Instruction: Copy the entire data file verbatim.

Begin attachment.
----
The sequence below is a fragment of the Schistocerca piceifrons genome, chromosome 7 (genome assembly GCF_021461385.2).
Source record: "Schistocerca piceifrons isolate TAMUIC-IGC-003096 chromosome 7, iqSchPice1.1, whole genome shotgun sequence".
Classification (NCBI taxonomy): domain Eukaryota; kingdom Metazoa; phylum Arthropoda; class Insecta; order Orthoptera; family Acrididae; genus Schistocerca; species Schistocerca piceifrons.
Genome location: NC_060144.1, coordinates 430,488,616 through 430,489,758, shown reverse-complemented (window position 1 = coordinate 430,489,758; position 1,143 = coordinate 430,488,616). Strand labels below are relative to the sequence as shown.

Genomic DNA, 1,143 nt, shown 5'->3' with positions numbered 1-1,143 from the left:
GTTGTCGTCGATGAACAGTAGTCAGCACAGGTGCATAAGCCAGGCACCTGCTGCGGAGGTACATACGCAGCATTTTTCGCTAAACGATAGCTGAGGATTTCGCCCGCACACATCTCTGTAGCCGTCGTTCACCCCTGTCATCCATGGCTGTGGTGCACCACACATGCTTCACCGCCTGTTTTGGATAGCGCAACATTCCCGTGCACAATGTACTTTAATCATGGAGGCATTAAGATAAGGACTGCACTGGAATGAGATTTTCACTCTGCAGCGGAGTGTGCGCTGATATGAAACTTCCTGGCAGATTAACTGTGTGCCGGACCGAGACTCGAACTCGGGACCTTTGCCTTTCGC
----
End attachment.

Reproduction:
The sequence below is a fragment of the Schistocerca piceifrons genome, chromosome 7 (genome assembly GCF_021461385.2).
Source record: "Schistocerca piceifrons isolate TAMUIC-IGC-003096 chromosome 7, iqSchPice1.1, whole genome shotgun sequence".
Classification (NCBI taxonomy): domain Eukaryota; kingdom Metazoa; phylum Arthropoda; class Insecta; order Orthoptera; family Acrididae; genus Schistocerca; species Schistocerca piceifrons.
Genome location: NC_060144.1, coordinates 430,488,616 through 430,489,758, shown reverse-complemented (window position 1 = coordinate 430,489,758; position 1,143 = coordinate 430,488,616). Strand labels below are relative to the sequence as shown.

Genomic DNA, 1,143 nt, shown 5'->3' with positions numbered 1-1,143 from the left:
GTTGTCGTCGATGAACAGTAGTCAGCACAGGTGCATAAGCCAGGCACCTGCTGCGGAGGTACATACGCAGCATTTTTCGCTAAACGATAGCTGAGGATTTCGCCCGCACACATCTCTGTAGCCGTCGTTCACCCCTGTCATCCATGGCTGTGGTGCACCACACATGCTTCACCGCCTGTTTTGGATAGCGCAACATTCCCGTGCACAATGTACTTTAATCATGGAGGCATTAAGATAAGGACTGCACTGGAATGAGATTTTCACTCTGCAGCGGAGTGTGCGCTGATATGAAACTTCCTGGCAGATTAACTGTGTGCCGGACCGAGACTCGAACTCGGGACCTTTGCCTTTCGC